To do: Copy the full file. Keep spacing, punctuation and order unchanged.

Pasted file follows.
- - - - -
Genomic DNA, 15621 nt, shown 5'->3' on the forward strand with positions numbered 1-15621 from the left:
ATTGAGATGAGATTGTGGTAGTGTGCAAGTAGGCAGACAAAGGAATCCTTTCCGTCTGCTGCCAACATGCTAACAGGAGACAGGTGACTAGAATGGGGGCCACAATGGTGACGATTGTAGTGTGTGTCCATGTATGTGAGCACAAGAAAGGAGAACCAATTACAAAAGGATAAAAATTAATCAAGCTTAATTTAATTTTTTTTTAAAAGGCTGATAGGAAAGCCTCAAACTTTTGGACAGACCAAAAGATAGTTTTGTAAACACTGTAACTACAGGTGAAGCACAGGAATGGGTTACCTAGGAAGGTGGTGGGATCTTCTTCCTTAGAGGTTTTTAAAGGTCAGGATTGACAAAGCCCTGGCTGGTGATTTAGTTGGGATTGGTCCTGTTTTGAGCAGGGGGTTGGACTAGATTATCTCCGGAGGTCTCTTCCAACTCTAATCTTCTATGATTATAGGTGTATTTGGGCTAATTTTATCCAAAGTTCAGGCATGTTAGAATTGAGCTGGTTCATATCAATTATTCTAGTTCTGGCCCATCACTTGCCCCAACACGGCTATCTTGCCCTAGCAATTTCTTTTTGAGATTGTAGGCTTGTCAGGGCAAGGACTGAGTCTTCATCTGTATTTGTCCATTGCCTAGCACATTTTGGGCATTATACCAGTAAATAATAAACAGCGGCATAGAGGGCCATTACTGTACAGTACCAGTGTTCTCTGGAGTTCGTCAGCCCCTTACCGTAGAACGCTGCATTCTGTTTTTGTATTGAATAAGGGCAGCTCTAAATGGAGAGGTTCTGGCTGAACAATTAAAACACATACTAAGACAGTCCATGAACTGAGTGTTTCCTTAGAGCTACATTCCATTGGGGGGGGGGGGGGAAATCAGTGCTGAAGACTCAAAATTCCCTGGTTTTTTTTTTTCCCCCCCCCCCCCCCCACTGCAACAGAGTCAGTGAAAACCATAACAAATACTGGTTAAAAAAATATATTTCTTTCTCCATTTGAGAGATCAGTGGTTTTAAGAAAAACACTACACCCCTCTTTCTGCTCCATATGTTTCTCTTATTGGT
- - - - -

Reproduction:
Genomic DNA, 15621 nt, shown 5'->3' on the forward strand with positions numbered 1-15621 from the left:
ATTGAGATGAGATTGTGGTAGTGTGCAAGTAGGCAGACAAAGGAATCCTTTCCGTCTGCTGCCAACATGCTAACAGGAGACAGGTGACTAGAATGGGGGCCACAATGGTGACGATTGTAGTGTGTGTCCATGTATGTGAGCACAAGAAAGGAGAACCAATTACAAAAGGATAAAAATTAATCAAGCTTAATTTAATTTTTTTTTAAAAGGCTGATAGGAAAGCCTCAAACTTTTGGACAGACCAAAAGATAGTTTTGTAAACACTGTAACTACAGGTGAAGCACAGGAATGGGTTACCTAGGAAGGTGGTGGGATCTTCTTCCTTAGAGGTTTTTAAAGGTCAGGATTGACAAAGCCCTGGCTGGTGATTTAGTTGGGATTGGTCCTGTTTTGAGCAGGGGGTTGGACTAGATTATCTCCGGAGGTCTCTTCCAACTCTAATCTTCTATGATTATAGGTGTATTTGGGCTAATTTTATCCAAAGTTCAGGCATGTTAGAATTGAGCTGGTTCATATCAATTATTCTAGTTCTGGCCCATCACTTGCCCCAACACGGCTATCTTGCCCTAGCAATTTCTTTTTGAGATTGTAGGCTTGTCAGGGCAAGGACTGAGTCTTCATCTGTATTTGTCCATTGCCTAGCACATTTTGGGCATTATACCAGTAAATAATAAACAGCGGCATAGAGGGCCATTACTGTACAGTACCAGTGTTCTCTGGAGTTCGTCAGCCCCTTACCGTAGAACGCTGCATTCTGTTTTTGTATTGAATAAGGGCAGCTCTAAATGGAGAGGTTCTGGCTGAACAATTAAAACACATACTAAGACAGTCCATGAACTGAGTGTTTCCTTAGAGCTACATTCCATTGGGGGGGGGGGGGGAAATCAGTGCTGAAGACTCAAAATTCCCTGGTTTTTTTTTTTCCCCCCCCCCCCCCCCACTGCAACAGAGTCAGTGAAAACCATAACAAATACTGGTTAAAAAAATATATTTCTTTCTCCATTTGAGAGATCAGTGGTTTTAAGAAAAACACTACACCCCTCTTTCTGCTCCATATGTTTCTCTTATTGGT